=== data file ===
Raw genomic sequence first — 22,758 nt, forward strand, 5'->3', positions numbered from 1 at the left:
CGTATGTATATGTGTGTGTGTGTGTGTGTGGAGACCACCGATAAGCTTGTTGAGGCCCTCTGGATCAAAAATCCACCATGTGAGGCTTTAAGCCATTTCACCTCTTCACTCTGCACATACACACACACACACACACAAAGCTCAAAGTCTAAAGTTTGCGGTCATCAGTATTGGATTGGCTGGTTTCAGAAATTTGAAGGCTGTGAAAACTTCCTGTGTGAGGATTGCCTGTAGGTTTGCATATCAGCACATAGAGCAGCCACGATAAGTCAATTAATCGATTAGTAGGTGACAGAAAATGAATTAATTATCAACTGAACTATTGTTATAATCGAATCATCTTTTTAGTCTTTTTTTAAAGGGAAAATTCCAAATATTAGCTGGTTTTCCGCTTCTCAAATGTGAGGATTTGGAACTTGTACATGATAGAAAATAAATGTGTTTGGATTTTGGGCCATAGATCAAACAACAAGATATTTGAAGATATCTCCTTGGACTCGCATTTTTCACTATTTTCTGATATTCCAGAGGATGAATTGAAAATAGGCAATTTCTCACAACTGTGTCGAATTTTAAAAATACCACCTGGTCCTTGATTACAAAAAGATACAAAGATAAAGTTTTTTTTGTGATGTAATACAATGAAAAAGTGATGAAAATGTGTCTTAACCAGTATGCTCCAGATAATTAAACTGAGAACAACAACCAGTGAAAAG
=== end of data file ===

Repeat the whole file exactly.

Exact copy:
Raw genomic sequence first — 22,758 nt, forward strand, 5'->3', positions numbered from 1 at the left:
CGTATGTATATGTGTGTGTGTGTGTGTGTGGAGACCACCGATAAGCTTGTTGAGGCCCTCTGGATCAAAAATCCACCATGTGAGGCTTTAAGCCATTTCACCTCTTCACTCTGCACATACACACACACACACACACAAAGCTCAAAGTCTAAAGTTTGCGGTCATCAGTATTGGATTGGCTGGTTTCAGAAATTTGAAGGCTGTGAAAACTTCCTGTGTGAGGATTGCCTGTAGGTTTGCATATCAGCACATAGAGCAGCCACGATAAGTCAATTAATCGATTAGTAGGTGACAGAAAATGAATTAATTATCAACTGAACTATTGTTATAATCGAATCATCTTTTTAGTCTTTTTTTAAAGGGAAAATTCCAAATATTAGCTGGTTTTCCGCTTCTCAAATGTGAGGATTTGGAACTTGTACATGATAGAAAATAAATGTGTTTGGATTTTGGGCCATAGATCAAACAACAAGATATTTGAAGATATCTCCTTGGACTCGCATTTTTCACTATTTTCTGATATTCCAGAGGATGAATTGAAAATAGGCAATTTCTCACAACTGTGTCGAATTTTAAAAATACCACCTGGTCCTTGATTACAAAAAGATACAAAGATAAAGTTTTTTTTGTGATGTAATACAATGAAAAAGTGATGAAAATGTGTCTTAACCAGTATGCTCCAGATAATTAAACTGAGAACAACAACCAGTGAAAAG